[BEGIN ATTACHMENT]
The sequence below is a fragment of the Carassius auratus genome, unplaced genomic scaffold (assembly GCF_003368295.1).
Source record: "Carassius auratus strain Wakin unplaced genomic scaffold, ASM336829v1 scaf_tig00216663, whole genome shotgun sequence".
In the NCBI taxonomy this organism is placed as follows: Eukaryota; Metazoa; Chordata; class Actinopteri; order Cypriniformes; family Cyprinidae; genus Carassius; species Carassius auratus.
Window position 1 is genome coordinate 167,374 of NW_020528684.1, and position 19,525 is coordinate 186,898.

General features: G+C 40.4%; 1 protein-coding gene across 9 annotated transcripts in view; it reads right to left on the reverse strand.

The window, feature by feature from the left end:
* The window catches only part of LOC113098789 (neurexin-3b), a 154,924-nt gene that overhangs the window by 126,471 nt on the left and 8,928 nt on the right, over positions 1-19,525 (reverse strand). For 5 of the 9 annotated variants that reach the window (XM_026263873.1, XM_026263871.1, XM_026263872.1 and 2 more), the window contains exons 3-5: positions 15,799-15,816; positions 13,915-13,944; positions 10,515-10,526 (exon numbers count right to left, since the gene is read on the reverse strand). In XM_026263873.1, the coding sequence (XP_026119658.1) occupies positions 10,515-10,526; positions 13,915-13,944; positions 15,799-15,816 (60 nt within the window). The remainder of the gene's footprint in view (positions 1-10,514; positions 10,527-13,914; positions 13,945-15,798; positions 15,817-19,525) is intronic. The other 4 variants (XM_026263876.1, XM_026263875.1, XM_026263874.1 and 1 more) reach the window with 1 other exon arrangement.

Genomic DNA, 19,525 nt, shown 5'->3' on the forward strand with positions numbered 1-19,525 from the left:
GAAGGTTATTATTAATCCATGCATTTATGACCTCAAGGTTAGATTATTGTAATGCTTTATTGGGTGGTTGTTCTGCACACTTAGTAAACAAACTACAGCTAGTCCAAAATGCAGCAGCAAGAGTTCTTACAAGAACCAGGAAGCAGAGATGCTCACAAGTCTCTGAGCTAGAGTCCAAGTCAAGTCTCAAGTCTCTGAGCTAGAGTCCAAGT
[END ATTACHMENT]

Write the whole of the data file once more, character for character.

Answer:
The sequence below is a fragment of the Carassius auratus genome, unplaced genomic scaffold (assembly GCF_003368295.1).
Source record: "Carassius auratus strain Wakin unplaced genomic scaffold, ASM336829v1 scaf_tig00216663, whole genome shotgun sequence".
In the NCBI taxonomy this organism is placed as follows: Eukaryota; Metazoa; Chordata; class Actinopteri; order Cypriniformes; family Cyprinidae; genus Carassius; species Carassius auratus.
Window position 1 is genome coordinate 167,374 of NW_020528684.1, and position 19,525 is coordinate 186,898.

General features: G+C 40.4%; 1 protein-coding gene across 9 annotated transcripts in view; it reads right to left on the reverse strand.

The window, feature by feature from the left end:
* The window catches only part of LOC113098789 (neurexin-3b), a 154,924-nt gene that overhangs the window by 126,471 nt on the left and 8,928 nt on the right, over positions 1-19,525 (reverse strand). For 5 of the 9 annotated variants that reach the window (XM_026263873.1, XM_026263871.1, XM_026263872.1 and 2 more), the window contains exons 3-5: positions 15,799-15,816; positions 13,915-13,944; positions 10,515-10,526 (exon numbers count right to left, since the gene is read on the reverse strand). In XM_026263873.1, the coding sequence (XP_026119658.1) occupies positions 10,515-10,526; positions 13,915-13,944; positions 15,799-15,816 (60 nt within the window). The remainder of the gene's footprint in view (positions 1-10,514; positions 10,527-13,914; positions 13,945-15,798; positions 15,817-19,525) is intronic. The other 4 variants (XM_026263876.1, XM_026263875.1, XM_026263874.1 and 1 more) reach the window with 1 other exon arrangement.

Genomic DNA, 19,525 nt, shown 5'->3' on the forward strand with positions numbered 1-19,525 from the left:
GAAGGTTATTATTAATCCATGCATTTATGACCTCAAGGTTAGATTATTGTAATGCTTTATTGGGTGGTTGTTCTGCACACTTAGTAAACAAACTACAGCTAGTCCAAAATGCAGCAGCAAGAGTTCTTACAAGAACCAGGAAGCAGAGATGCTCACAAGTCTCTGAGCTAGAGTCCAAGTCAAGTCTCAAGTCTCTGAGCTAGAGTCCAAGT